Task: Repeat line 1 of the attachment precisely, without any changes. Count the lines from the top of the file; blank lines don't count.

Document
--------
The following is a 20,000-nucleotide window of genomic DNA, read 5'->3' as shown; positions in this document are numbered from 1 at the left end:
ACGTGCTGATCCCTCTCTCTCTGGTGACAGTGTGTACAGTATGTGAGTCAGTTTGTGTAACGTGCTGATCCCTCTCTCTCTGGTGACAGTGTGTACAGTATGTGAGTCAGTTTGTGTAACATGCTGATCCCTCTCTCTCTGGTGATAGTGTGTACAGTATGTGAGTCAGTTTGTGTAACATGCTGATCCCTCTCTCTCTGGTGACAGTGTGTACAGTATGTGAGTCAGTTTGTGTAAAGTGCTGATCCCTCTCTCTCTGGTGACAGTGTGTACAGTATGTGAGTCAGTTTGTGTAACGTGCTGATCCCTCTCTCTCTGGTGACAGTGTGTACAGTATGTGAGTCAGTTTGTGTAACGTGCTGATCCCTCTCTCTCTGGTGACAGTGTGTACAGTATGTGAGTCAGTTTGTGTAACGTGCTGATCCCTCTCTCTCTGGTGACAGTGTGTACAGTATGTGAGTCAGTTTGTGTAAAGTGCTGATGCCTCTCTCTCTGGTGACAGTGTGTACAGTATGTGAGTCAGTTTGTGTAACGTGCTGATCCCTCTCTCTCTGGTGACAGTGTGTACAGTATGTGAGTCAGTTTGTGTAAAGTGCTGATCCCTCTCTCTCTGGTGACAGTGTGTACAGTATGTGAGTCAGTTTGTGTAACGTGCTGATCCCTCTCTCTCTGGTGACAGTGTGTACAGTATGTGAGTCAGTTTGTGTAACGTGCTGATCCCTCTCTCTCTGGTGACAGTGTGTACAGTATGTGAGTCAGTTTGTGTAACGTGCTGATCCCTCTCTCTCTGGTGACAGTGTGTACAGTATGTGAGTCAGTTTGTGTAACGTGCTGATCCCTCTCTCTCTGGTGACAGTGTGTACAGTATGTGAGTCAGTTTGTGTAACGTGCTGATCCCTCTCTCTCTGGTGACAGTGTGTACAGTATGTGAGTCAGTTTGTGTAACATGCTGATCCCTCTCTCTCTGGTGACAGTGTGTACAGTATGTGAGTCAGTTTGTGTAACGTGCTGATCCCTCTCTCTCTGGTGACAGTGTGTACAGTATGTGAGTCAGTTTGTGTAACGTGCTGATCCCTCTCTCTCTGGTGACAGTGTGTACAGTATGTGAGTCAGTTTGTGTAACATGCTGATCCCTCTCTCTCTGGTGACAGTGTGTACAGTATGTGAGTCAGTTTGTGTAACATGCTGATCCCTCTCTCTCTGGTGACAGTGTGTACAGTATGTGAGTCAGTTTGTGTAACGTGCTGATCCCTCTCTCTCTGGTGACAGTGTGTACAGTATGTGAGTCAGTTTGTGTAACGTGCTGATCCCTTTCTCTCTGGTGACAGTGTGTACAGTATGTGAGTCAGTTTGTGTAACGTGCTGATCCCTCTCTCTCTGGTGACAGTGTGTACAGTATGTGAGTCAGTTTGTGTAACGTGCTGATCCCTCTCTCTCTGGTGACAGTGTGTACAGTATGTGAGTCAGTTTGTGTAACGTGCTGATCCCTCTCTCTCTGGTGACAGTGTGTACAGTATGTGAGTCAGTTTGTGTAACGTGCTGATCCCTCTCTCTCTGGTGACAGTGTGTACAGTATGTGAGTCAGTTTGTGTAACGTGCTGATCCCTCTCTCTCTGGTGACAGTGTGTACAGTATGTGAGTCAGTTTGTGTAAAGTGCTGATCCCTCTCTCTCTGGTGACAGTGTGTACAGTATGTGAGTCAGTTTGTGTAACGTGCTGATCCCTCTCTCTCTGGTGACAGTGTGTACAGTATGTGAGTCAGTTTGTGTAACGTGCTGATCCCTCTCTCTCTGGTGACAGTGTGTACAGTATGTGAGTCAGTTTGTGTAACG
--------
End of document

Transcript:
The following is a 20,000-nucleotide window of genomic DNA, read 5'->3' as shown; positions in this document are numbered from 1 at the left end: